animated scale with house on right scale and credit card on left scale

Good debt vs. bad debt

Aug 11, 2020
Empower Insights

Not all debts (or interest rates) are created equal

American consumer debt today sits at almost $14 trillion.[1] It’s a staggering number, but not all debt is to be feared.

Good debt is debt in service of a longer term goal. For example, many people use a mortgage to buy a home or take out student loans to pay for college. Both may be hefty debts, but you can expect each to pay off in its own way. They’re also likely to have relatively low interest rates, making repayment manageable.

Bad debt, on the other hand, is debt you owe on depreciating assets—things that lose value over time. It can also be debt on discretionary expenses, like vacations and restaurant meals. In most cases, bad debt comes with high interest rates, often from credit card spending. 

Regardless of which type of debt you have, it’s important to understand your interest rate and have a realistic repayment plan.

Typical interest rates for different types of debt2:

  • 30-year fixed-rate mortgage : 3.7 – 4.5%3
  • New car loan: 4.5 – 5.2%4
  • Federal student loan: 4.5 - 7%5
  • Credit cards (good credit score): 15.59% - 24.13%6

In most cases, your credit score helps determine the interest rate that a lender offers you. Your credit score is based on several factors, including your payment history and how much debt you already have.

animated image with Credit report, credit card and calculator

Range of credit scores7

  • Above 800 – Exceptional
  • 740 – 799 – Very good
  • 670 – 739 – Good
  • 580 – 669 – Fair
  • Below 580 – Poor

Paying off a good debt: A $160,000 mortgage8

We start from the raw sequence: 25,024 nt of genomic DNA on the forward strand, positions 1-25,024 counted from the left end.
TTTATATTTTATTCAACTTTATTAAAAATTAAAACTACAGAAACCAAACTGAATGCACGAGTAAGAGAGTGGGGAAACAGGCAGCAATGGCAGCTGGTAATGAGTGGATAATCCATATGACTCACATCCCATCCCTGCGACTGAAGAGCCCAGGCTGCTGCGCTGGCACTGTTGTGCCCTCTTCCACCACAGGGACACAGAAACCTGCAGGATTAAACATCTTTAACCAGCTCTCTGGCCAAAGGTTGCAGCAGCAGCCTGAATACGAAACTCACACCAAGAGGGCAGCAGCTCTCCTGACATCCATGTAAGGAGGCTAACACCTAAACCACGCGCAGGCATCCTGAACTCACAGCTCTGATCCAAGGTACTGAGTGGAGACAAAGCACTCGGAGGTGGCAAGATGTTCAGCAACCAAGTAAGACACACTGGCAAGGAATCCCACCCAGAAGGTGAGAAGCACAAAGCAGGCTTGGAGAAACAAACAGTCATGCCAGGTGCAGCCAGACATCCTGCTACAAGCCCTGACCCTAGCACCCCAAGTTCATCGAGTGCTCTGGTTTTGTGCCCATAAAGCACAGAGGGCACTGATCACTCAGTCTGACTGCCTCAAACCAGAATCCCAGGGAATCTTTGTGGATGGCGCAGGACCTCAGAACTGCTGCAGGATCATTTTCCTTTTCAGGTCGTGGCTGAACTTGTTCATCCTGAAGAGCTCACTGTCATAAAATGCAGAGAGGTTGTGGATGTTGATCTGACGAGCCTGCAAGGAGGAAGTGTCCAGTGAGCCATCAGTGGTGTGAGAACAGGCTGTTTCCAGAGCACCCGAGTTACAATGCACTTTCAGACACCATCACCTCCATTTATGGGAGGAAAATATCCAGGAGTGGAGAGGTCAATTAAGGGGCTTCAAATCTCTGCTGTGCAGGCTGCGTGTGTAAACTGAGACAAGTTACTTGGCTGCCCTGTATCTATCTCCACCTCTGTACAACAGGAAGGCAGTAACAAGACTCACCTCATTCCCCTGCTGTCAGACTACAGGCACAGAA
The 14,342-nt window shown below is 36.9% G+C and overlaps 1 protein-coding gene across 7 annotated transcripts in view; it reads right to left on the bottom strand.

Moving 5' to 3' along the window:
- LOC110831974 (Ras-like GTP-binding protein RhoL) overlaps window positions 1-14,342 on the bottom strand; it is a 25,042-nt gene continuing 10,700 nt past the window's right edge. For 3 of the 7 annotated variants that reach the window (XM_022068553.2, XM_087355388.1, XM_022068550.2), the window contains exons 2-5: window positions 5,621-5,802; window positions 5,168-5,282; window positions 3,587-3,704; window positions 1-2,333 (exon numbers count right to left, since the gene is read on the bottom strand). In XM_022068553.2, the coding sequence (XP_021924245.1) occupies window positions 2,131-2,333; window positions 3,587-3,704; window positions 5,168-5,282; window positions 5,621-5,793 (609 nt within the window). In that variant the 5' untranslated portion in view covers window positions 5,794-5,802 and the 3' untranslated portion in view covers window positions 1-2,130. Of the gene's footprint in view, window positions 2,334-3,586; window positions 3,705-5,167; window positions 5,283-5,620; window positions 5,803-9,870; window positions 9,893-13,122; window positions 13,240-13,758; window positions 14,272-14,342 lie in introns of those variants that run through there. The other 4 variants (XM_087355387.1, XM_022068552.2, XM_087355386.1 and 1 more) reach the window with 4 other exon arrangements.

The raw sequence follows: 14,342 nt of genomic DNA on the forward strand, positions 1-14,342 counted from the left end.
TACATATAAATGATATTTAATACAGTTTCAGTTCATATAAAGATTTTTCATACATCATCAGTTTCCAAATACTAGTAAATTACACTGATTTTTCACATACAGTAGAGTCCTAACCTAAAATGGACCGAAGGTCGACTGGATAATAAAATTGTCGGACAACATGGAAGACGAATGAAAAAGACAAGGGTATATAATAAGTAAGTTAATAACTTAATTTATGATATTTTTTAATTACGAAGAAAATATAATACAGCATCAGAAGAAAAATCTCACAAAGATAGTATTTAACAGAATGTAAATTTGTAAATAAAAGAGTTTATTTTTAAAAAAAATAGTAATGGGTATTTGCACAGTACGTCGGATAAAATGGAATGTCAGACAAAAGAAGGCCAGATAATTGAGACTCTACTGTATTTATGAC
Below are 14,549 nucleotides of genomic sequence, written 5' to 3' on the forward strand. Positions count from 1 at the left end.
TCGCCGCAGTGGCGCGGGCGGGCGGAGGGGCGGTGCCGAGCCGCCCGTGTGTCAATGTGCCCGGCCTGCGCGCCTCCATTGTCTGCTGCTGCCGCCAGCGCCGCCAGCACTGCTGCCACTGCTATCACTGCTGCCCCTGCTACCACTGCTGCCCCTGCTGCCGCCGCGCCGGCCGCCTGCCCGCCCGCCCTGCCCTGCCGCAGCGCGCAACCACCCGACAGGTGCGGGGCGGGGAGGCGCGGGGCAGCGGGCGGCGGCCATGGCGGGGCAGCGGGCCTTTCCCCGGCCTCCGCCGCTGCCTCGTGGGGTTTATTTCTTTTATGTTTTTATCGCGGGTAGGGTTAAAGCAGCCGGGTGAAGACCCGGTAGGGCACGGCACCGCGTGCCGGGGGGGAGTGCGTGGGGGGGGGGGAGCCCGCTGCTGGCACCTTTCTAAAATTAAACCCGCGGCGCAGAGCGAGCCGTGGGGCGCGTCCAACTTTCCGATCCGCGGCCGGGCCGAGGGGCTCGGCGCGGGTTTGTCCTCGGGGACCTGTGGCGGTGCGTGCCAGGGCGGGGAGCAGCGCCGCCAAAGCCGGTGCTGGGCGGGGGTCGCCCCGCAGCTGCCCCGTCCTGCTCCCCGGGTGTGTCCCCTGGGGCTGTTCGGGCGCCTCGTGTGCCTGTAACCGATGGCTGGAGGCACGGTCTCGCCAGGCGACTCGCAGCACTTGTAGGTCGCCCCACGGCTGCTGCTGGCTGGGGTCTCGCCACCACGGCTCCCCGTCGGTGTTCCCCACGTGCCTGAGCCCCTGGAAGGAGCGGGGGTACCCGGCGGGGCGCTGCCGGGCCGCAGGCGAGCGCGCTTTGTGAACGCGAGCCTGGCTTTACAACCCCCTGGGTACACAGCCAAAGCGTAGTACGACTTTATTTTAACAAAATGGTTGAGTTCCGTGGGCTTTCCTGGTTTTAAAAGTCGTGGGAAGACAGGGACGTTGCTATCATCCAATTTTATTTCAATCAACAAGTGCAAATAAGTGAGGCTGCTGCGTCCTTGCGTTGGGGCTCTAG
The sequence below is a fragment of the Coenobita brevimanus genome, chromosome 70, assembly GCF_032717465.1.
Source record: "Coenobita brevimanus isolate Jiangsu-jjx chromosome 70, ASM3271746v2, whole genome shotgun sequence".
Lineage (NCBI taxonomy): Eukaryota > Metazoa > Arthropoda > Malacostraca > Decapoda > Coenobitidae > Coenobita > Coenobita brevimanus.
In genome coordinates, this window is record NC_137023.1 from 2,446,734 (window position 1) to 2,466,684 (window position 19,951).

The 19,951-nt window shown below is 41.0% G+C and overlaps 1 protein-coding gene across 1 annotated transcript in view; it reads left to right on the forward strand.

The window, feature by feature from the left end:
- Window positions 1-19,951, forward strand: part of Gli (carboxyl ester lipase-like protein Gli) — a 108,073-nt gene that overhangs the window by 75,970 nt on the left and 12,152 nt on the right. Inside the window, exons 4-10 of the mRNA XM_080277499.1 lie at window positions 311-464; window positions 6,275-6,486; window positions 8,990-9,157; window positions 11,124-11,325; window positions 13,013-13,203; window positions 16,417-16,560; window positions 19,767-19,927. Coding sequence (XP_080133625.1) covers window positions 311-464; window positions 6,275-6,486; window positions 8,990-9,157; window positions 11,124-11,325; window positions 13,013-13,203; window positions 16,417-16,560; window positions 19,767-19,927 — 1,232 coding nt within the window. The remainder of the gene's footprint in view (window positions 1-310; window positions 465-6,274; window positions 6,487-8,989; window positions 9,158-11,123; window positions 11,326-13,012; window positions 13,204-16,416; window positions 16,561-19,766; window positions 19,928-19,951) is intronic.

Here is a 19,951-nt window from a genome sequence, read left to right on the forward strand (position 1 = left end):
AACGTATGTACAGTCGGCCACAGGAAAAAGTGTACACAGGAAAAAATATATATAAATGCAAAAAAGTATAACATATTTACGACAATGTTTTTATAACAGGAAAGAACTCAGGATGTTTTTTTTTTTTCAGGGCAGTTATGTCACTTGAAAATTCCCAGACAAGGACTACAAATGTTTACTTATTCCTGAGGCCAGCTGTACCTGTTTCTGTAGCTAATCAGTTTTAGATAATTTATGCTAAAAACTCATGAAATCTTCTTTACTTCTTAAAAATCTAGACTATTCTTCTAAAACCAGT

• 30-year mortgage with a 3.75% fixed interest rate
    • Monthly payment (principal and interest): $741
    • Total interest paid: $106,755
  • 15-year mortgage with a 3.25% fixed interest rate
    •  Monthly payment (principal and interest): $1,124
    • Total interest paid: $42,369

Paying off a bad debt: A $5,000 balance on a credit card with 18% APR

  • Making minimum payments only (3% of your balance)9
    • Monthly payment: $150 the first month, less each month thereafter
    • Time to pay off: More than 16 years
    • Total paid: $9,698.44
  • Paying more than the minimum10
    • Monthly payment: $200
    • Time to pay off: Less than three years
    • Total paid: $6,313

 

Consider an Empower Investment Account to save for bigger purchases

1 Federal Reserve Bank of New York, https://www.newyorkfed.org/microeconomics/hhdc.html, April 2020.

2 As of January 2020.

3 Freddie Mac, http://www.freddiemac.com/pmms/, July 2020.

4 Bankrate, https://www.bankrate.com/loans/auto-loans/current-auto-loan-interest-rates/, July 2020.

5 U.S. Department of Education, https://studentaid.gov/understand-aid/types/loans/interest-rates, July 2020.

6 US News & World Report, https://creditcards.usnews.com/articles/average-apr, June 2020.

7 Bankrate, https://www.bankrate.com/mortgages/how-your-credit-score-affects-your-mortgage-rate/, November, 2019.

8 Bankrate, https://www.bankrate.com/calculators/mortgages/amortization-calculator.aspx, July 2020.

9 Bankrate, https://www.bankrate.com/calculators/credit-cards/credit-card-minimum-payment.aspx, July 2020.

10 Bankrate, https://www.bankrate.com/calculators/credit-cards/credit-card-payoff-calculator.aspx, July 2020.

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